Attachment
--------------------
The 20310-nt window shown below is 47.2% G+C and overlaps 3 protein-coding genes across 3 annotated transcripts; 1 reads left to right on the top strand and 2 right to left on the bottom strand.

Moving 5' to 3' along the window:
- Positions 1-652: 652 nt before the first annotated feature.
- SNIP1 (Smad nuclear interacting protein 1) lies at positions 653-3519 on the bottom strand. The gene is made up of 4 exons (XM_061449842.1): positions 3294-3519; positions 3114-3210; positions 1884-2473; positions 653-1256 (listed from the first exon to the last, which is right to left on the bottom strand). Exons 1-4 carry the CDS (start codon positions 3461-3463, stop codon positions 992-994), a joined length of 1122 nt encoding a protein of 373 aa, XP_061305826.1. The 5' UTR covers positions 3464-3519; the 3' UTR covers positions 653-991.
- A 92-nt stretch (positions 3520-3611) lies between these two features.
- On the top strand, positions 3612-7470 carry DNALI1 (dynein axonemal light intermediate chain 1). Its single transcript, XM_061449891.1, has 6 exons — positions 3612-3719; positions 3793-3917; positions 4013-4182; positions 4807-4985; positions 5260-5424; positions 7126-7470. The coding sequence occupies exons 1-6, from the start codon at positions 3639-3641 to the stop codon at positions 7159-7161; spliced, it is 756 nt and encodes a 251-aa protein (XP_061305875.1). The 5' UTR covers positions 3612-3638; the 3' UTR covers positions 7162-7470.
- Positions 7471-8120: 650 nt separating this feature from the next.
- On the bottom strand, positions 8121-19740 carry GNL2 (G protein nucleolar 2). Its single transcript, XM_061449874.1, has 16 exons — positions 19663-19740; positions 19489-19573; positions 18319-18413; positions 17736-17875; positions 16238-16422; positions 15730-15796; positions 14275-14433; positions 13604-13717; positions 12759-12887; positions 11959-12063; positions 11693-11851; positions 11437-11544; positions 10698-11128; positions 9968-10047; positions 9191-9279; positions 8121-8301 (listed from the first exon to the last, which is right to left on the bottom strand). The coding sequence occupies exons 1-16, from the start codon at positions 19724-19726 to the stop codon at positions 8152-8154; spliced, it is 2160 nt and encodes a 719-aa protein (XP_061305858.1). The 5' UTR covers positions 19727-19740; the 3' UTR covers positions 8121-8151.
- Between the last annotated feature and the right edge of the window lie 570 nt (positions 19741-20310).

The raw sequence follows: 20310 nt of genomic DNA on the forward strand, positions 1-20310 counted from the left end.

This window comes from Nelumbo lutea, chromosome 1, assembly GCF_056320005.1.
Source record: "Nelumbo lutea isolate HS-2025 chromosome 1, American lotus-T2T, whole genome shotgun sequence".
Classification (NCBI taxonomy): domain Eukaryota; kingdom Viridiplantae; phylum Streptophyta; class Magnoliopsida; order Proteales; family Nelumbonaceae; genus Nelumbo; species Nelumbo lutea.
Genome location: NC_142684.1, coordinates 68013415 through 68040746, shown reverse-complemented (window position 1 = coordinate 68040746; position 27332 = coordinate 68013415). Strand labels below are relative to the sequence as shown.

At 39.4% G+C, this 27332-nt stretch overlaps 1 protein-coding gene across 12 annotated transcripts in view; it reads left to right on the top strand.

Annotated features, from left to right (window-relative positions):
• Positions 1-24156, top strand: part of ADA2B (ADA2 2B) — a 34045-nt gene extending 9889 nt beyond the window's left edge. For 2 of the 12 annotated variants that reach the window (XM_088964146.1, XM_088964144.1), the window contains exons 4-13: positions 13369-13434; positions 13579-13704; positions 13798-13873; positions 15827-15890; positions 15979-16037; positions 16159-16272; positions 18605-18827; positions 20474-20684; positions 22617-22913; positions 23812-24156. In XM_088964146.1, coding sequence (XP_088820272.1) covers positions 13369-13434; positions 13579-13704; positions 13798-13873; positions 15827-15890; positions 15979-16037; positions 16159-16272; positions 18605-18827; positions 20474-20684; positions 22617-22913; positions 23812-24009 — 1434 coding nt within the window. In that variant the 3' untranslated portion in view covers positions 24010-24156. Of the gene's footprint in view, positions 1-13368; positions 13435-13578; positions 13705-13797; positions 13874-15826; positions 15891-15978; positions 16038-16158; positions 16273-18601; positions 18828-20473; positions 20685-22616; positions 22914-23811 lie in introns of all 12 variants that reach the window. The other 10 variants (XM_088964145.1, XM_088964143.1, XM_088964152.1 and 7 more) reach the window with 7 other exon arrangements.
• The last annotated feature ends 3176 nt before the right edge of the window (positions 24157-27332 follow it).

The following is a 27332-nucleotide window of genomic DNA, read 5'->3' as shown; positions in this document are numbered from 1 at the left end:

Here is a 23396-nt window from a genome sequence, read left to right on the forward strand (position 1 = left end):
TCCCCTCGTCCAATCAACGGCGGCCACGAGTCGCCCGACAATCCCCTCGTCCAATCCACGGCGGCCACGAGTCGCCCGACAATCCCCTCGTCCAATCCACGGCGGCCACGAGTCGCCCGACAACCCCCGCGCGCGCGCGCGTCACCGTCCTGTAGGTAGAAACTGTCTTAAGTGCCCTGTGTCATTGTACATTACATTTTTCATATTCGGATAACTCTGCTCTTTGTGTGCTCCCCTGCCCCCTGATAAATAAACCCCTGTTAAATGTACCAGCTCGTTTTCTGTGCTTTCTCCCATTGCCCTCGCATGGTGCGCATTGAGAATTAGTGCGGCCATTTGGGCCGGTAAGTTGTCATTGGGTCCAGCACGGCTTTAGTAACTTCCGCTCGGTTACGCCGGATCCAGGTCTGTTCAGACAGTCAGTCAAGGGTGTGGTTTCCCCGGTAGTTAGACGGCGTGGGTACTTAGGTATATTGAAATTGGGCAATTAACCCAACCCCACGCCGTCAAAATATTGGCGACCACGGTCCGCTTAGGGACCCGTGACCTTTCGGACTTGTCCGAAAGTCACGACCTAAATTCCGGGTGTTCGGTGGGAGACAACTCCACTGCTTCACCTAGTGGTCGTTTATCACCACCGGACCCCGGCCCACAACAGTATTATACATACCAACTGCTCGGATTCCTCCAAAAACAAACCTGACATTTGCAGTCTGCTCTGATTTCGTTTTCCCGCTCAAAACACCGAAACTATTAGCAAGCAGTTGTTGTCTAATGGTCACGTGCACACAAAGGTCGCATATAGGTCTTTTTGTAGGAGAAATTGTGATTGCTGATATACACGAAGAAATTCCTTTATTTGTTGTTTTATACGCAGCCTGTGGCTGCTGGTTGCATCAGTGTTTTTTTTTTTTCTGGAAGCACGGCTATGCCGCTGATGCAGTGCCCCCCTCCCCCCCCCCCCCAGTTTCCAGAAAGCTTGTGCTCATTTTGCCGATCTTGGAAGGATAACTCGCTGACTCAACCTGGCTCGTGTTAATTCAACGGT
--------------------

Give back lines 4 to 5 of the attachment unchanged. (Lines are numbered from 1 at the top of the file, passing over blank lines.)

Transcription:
- SNIP1 (Smad nuclear interacting protein 1) lies at positions 653-3519 on the bottom strand. The gene is made up of 4 exons (XM_061449842.1): positions 3294-3519; positions 3114-3210; positions 1884-2473; positions 653-1256 (listed from the first exon to the last, which is right to left on the bottom strand). Exons 1-4 carry the CDS (start codon positions 3461-3463, stop codon positions 992-994), a joined length of 1122 nt encoding a protein of 373 aa, XP_061305826.1. The 5' UTR covers positions 3464-3519; the 3' UTR covers positions 653-991.
- A 92-nt stretch (positions 3520-3611) lies between these two features.